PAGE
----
Generally the most important part of a model, (or any animal scupture), is the head and eyes. It sets the mood for everything else to come. If a horse is spooking with nostrils aflarin' and wild eyes bugging out of their head, it's body will generally follow suit with a rigid "ready to leave" position. If he's being a laid back ol' plug in a field with some lazy flopped over ears and a dozing sleepy eye, you can bet the hind leg will be cocked and the body will be in an uber-relaxed position. It all begins with the head and eye to set a mood for what you want to do with something.
I'll be the first one to admit that I absolutely adore a good wild and wooly "out-of-control" horse sculpture. One that is freaking out and bolting off into orbit. But, the pegasus is at home in the clouds and he knows he is an immortal being protected by the gods. So he really has no reason to freak out about anything. He's proven himself to be a brave soul flying into battle against the kracken, so if that didn't rile him up - not much else would.
As you can see above, I've split the head into different parts. Tekes have a narrow overall body profile, and most american breeds have a rounder and more thicker appearance throughout. The NSH mold is a fairly beefy mold, and almost every inch of it will have to be slimmed down.
I started by taking out two swaths of the head to shrink the skull up a bit. You can see that the original mold had two different sizes of eyes. Most folks really don't pay much attention to models when they buy them in the store, but 90% of the time the eyes won't match up. One is generally bigger than the other due to the casting process. When you disect models down into smaller parts, these things become clearly apparent.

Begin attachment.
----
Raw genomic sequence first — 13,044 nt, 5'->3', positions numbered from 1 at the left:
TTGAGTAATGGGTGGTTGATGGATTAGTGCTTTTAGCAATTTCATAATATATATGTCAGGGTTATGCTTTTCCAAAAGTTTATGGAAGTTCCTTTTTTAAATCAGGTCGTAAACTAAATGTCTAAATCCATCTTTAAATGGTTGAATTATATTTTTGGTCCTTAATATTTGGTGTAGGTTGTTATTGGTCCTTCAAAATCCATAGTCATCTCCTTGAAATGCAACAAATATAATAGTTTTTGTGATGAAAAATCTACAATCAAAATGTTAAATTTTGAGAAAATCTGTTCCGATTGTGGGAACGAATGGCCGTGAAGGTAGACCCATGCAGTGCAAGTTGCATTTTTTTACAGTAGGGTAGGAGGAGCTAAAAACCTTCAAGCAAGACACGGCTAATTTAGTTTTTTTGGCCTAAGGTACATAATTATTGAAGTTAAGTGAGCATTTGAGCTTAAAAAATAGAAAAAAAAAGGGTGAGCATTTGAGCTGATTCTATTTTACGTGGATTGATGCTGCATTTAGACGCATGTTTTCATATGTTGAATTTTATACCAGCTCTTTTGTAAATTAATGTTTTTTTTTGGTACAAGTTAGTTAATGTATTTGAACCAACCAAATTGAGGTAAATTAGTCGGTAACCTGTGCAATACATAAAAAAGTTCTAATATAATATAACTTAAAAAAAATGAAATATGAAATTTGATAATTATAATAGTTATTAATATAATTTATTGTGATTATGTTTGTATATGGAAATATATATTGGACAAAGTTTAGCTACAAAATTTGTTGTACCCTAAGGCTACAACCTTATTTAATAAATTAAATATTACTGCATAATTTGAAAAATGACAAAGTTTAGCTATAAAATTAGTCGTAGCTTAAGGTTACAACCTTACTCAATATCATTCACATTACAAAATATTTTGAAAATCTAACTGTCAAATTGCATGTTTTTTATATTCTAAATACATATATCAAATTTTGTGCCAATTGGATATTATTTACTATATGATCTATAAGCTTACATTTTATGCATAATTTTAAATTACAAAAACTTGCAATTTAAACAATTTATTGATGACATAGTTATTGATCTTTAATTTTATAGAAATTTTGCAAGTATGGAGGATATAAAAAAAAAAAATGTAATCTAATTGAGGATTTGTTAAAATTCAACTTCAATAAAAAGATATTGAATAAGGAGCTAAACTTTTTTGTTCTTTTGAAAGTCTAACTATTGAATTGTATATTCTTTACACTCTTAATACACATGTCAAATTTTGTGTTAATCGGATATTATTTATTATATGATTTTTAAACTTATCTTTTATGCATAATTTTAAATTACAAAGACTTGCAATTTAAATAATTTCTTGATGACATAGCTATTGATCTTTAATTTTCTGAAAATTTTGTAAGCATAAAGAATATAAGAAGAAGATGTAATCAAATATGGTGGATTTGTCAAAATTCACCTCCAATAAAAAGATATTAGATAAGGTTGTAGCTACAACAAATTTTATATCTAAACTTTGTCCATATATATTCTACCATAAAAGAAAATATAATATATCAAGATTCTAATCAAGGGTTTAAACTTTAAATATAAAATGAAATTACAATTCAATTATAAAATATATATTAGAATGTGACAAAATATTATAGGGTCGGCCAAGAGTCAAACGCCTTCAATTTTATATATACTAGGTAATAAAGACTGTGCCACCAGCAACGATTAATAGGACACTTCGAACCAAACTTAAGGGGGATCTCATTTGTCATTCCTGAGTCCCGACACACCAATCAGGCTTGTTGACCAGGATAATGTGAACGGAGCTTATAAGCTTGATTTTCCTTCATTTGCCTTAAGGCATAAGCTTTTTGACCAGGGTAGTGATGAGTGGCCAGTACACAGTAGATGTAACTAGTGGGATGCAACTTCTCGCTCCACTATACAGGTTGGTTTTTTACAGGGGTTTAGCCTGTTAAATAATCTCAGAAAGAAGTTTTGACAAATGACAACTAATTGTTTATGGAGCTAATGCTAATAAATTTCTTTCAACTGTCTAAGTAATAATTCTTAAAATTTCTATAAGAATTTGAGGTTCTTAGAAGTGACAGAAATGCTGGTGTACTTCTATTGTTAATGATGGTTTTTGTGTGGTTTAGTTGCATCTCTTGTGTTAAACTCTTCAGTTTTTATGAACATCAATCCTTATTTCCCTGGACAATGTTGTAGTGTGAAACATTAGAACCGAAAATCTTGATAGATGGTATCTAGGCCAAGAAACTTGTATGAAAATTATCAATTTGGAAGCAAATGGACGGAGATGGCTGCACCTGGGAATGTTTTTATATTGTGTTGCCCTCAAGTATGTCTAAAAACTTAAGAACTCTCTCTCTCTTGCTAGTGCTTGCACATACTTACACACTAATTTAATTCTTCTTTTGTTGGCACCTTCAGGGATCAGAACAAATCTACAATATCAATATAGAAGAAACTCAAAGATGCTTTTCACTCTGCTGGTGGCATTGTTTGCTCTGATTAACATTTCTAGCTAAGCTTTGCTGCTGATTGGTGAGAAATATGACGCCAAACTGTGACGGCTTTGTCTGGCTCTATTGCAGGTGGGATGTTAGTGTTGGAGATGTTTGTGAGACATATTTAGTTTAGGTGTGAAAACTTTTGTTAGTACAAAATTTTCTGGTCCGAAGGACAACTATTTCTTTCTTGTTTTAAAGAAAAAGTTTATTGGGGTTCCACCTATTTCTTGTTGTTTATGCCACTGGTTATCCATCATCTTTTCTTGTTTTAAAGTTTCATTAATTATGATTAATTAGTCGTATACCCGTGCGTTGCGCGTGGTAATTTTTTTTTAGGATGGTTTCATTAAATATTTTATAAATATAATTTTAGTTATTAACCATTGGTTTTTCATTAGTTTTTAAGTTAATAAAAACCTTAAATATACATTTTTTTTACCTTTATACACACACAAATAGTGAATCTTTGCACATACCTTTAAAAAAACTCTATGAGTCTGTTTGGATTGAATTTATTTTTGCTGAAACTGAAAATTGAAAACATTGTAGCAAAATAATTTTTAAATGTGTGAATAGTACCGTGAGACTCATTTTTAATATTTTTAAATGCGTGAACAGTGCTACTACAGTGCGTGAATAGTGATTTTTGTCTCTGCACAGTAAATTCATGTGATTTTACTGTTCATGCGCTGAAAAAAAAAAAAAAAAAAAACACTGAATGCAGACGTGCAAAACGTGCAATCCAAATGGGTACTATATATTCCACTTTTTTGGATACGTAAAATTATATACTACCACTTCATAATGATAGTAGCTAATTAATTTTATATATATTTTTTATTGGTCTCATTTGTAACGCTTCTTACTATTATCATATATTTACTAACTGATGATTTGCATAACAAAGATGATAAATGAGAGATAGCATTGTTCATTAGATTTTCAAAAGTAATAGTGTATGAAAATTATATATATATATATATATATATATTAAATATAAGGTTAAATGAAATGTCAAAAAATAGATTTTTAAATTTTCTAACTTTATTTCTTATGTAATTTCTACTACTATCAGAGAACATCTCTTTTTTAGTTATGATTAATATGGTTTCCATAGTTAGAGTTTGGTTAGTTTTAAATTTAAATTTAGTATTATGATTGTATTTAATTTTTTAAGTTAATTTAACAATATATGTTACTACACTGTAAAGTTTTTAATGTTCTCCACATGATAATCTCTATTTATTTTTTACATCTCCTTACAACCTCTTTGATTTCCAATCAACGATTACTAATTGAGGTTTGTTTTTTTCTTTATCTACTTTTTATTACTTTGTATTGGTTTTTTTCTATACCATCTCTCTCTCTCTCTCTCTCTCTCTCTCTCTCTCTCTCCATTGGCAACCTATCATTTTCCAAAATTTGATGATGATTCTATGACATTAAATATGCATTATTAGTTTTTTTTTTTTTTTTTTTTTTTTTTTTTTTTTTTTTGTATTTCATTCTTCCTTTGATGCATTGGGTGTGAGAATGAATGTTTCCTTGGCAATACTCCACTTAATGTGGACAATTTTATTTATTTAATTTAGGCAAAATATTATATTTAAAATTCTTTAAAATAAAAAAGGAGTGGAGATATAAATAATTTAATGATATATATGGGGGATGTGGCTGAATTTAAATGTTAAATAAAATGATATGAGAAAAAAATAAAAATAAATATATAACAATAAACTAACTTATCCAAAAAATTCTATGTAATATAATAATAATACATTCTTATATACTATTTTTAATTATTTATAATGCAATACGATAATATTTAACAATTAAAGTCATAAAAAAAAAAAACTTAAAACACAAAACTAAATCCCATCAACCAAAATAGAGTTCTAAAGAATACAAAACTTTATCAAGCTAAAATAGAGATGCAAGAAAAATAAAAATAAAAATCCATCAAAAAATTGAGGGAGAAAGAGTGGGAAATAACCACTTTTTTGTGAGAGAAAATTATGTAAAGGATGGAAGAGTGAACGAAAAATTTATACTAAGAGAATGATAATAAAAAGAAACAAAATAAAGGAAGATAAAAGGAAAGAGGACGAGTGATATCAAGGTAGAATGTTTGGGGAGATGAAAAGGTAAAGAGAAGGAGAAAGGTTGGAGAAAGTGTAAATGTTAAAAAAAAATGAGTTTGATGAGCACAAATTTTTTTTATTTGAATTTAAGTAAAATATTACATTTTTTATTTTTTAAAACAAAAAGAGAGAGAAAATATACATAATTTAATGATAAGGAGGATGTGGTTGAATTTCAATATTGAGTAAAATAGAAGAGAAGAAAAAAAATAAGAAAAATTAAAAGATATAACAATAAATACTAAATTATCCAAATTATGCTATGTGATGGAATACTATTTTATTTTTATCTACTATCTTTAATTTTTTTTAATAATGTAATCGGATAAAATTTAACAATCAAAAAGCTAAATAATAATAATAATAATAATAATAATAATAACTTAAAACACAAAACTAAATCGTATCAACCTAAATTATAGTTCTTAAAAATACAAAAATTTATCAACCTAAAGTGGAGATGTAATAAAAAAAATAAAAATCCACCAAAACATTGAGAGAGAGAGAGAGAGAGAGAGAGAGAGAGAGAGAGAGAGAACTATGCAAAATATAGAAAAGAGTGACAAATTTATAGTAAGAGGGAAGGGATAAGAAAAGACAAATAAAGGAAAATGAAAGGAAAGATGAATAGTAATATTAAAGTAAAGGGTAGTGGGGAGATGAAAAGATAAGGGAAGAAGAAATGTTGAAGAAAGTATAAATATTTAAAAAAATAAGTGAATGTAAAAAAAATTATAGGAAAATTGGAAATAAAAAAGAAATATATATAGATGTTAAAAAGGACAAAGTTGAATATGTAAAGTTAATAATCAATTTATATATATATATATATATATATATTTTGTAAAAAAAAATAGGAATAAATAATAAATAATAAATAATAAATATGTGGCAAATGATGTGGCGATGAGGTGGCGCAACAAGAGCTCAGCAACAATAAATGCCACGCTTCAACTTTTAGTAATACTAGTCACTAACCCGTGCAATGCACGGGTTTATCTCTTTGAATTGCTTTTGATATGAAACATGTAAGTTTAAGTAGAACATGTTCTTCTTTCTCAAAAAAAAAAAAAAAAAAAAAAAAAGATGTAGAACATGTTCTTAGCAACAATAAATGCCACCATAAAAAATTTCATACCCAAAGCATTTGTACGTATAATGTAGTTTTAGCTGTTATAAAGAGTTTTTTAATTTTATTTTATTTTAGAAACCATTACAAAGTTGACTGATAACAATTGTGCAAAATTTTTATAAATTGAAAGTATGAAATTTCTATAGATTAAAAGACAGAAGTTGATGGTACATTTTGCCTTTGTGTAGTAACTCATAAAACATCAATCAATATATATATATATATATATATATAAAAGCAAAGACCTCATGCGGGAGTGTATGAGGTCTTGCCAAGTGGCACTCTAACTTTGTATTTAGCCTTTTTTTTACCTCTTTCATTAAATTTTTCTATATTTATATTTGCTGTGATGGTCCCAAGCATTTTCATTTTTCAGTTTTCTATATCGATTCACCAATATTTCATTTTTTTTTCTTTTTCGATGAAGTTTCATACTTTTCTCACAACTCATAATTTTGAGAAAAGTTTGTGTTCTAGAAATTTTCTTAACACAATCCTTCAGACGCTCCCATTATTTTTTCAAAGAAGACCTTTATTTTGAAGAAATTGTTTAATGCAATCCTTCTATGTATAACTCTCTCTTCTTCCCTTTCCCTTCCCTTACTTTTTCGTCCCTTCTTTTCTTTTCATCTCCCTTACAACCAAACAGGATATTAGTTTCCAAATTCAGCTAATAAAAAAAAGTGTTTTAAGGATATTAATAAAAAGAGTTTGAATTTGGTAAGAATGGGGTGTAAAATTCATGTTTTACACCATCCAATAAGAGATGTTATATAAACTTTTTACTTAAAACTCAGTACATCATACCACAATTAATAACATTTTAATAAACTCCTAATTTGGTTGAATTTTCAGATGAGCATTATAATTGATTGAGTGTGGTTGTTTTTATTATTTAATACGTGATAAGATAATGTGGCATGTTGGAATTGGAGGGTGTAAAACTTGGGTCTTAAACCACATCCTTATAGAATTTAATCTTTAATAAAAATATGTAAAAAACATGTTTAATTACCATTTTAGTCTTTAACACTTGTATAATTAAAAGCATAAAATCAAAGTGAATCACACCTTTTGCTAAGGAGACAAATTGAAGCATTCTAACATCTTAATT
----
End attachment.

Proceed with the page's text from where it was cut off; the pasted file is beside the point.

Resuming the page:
Frankensteed. After taking out a chunk along the skull line and underneath the jaw, the head is ready to be put back together. As you can see, the smaller eye and the veins are not level - one side is slightly lower than the other. When a model that exhibits a turned head is cast, sometimes one side deflates and the other side remains normal and puffed out. It happens, and there is generally nothing that a caster can do about it. (After all, Breyer models are a mass produced product.) But you can see that the cheek bone and jaw bones on the right side are puffed out, and the left side is flat. This will get fixed.
"The horror......the horror....." Marlon Brando's infamous whispered words leave a lasting impression when you're working with mangled chopped-up plastics. In order to do new eyes, the old ones have to go. The nose and ears have been chucked into the garbage can as well.
Bird brain anyone? Things get funky when you're playing around with anatomy. He looks more like a crow at this point. There might be more to the Turkmen belief that their horses were as swift as eagles after all.....
The shoulders are next. The same principle as the head will follow. He'll be going on an ultra-slimfast diet.